A Christian Chinese doctor stood with a small group of Chinese believers on the 20th floor of a hotel overlooking their city. He asked them to take a good look at the city below. “There are 400,000 people out there who have never heard the gospel,” he said. “Unless we do something about it, they are going to die and go to hell.” Deeply moved, the believers responded with commitment. Six months later the group of eight Christians had grown to 96 and is still growing. One man boldly shared his burden, and now others are boldly sharing the gospel.
- A restaurant owner has been fervent about sharing the gospel with her employees and customers. As a result, all of the restaurant workers are believers, many of the customers have heard the gospel, and some have embraced Christ as their own personal Savior.
- Chinese business professionals and senior executives are meeting with Christian Chinese businessmen to learn the secrets to personal success. After learning that personal success comes from godly character, and that godly character comes from a relationship with God, many have embraced this truth and committed their lives to Jesus Christ.
- Christian Chinese factory owners and general managers have trained and equipped thousands of factory workers in the economic development zones across the country to share their faith with their fellow workers. In some of the factories, thousands are coming to Christ each year.
Clearly, God is doing something among urban professionals in China. They are not only turning to Christ by the hundreds; they are using their influence to make the gospel available to thousands, even millions of others.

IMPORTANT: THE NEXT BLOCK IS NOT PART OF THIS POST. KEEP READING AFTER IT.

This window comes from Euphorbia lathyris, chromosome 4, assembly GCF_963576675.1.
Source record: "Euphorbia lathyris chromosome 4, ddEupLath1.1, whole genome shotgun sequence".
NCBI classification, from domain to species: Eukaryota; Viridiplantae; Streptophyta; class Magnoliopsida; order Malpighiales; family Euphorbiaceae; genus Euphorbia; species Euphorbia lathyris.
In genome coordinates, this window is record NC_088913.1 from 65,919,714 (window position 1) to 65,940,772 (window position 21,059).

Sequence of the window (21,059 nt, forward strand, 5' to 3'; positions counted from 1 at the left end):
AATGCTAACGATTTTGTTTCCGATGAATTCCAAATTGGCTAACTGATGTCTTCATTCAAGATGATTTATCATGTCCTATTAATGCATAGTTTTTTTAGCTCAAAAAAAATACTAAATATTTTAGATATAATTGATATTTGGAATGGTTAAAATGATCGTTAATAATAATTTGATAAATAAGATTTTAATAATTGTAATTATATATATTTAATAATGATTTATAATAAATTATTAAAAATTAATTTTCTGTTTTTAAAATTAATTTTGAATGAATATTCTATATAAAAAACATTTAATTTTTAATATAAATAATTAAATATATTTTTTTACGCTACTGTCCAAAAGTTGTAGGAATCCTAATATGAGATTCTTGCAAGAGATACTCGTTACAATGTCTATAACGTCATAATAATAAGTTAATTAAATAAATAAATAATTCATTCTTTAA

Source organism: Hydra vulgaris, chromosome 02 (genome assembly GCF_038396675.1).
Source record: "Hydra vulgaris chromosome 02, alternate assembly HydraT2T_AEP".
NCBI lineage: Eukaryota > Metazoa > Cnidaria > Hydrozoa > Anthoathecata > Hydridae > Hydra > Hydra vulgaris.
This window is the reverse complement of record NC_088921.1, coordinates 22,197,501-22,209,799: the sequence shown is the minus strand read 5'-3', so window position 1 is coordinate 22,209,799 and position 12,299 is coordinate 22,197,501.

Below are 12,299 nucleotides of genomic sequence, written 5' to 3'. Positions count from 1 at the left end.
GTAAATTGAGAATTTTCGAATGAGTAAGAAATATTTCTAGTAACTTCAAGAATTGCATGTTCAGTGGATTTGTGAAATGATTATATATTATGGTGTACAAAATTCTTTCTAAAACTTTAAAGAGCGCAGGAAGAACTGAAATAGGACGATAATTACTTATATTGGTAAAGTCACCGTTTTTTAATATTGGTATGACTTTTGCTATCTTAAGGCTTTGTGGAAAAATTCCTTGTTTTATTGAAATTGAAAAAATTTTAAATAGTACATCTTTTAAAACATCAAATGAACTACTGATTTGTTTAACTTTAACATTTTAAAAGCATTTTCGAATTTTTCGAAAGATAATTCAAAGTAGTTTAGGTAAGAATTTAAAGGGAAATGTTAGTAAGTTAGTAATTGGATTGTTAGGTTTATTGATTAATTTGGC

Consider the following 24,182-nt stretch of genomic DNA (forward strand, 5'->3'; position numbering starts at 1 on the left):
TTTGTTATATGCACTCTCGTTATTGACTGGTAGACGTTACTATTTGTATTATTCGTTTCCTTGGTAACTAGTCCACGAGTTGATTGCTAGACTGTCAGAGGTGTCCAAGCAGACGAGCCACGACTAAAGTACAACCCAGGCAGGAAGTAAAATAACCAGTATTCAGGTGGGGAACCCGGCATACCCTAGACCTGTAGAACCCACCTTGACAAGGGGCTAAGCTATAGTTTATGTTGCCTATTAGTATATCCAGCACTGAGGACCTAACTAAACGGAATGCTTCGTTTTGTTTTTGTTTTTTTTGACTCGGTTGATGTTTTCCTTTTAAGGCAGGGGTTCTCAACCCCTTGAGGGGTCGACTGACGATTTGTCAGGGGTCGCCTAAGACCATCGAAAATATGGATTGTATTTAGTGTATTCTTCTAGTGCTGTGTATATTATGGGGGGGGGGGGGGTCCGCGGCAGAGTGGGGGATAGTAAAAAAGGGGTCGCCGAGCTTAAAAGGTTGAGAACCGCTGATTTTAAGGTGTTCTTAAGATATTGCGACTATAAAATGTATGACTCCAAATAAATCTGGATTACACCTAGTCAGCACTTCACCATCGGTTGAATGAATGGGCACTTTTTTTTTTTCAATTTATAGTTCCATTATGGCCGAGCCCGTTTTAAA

Urban Professionals in China Today
Urban professionals are a small, but rapidly growing portion of the population of China. While some of them are quite wealthy, most belong to the emerging middle class which is currently estimated to include about 180 million people but is projected to grow to 400 million in the next eight years.
They are generally college educated and upwardly mobile. They are computer literate and internet savvy. Many are caught up in the pursuit of wealth and personal success, but others are thoughtfully wrestling with deeper issues:
- Why am I here?
- What can I believe in?
- What can I do to make a contribution to my country?
Urban professionals are increasingly being targeted by marketers of all kinds of consumer goods and services, from cosmetics to automobiles, and they are buying (click for examples).
Clearly, the lure of materialism is strong in China today. However, this is not the whole picture. A growing number of urban professionals in China today are discovering that material things and the pleasures of this world do not satisfy, and they are looking for spiritual reality. Christians who are seeking to make disciples among them are finding many to be very responsive.
|Annual Household Income (RMB ‘000)
|Number of households (millions)
|Middle Income class
|Less than 5
Source: “Youth Consumers & Leisure Trends in China – A Market Analysis,” figure 2.1 (Access Asia; http://www.marketresearch.com/researchindex/859783.html
The Emerging Urban Professional Church
To a large extent, the emerging urban church can be seen as the fruit of the past few decades of outreach to Chinese college students, both in China and in other parts of the world. Among urban professionals, new churches are springing up that are filled with people who were led to Christ by Christian teachers while they were students. One well-informed urban Chinese Christian leader estimates that seventy percent of the members of these new churches were led to Christ by foreign teachers.
These churches, however, are not all alike. They are made up of people from many walks of life and of varying ages:
- Students from universities